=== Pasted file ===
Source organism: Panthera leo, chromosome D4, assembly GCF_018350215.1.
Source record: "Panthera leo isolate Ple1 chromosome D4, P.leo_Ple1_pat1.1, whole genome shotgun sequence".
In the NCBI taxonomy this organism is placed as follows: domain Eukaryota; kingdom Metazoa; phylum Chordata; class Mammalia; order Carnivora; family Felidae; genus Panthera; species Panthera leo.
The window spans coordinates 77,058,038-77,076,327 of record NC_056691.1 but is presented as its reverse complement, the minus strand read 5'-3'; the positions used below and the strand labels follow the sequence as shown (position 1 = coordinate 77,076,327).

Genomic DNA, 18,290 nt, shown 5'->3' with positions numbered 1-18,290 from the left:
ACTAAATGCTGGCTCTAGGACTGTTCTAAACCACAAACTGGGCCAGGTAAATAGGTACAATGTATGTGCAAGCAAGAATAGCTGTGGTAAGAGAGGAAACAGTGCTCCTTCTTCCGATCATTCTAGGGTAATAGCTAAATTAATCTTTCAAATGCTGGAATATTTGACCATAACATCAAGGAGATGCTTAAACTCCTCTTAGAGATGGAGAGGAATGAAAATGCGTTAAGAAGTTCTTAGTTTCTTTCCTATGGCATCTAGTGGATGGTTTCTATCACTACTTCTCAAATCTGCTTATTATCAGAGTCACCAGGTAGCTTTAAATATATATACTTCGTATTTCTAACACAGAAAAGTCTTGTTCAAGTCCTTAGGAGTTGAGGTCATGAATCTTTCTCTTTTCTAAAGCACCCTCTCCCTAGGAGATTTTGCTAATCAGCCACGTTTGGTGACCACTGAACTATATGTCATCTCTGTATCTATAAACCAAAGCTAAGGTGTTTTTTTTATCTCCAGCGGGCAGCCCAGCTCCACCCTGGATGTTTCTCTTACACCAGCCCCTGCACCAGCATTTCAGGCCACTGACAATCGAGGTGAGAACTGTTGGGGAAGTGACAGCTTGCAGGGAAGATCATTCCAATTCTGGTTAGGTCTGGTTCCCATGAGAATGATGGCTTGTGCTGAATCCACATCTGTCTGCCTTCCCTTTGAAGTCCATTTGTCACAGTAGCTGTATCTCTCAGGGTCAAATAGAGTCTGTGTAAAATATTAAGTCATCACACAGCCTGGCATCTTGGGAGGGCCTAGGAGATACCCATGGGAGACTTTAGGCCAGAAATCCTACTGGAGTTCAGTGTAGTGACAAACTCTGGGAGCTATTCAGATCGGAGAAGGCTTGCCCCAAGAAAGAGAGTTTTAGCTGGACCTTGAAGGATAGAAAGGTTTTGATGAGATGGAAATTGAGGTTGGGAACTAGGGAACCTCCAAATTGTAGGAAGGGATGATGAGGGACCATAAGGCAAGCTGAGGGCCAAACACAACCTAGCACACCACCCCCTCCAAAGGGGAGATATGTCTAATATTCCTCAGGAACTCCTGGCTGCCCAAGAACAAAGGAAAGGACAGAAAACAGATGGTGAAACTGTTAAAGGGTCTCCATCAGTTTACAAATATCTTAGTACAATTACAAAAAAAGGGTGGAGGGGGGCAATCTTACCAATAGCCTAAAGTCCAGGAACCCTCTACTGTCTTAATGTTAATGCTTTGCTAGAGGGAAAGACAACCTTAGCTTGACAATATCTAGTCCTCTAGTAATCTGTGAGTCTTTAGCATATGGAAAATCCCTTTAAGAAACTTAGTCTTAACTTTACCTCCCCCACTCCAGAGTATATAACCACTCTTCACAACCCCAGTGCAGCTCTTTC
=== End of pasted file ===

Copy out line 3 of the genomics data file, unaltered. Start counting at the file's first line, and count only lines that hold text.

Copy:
In the NCBI taxonomy this organism is placed as follows: domain Eukaryota; kingdom Metazoa; phylum Chordata; class Mammalia; order Carnivora; family Felidae; genus Panthera; species Panthera leo.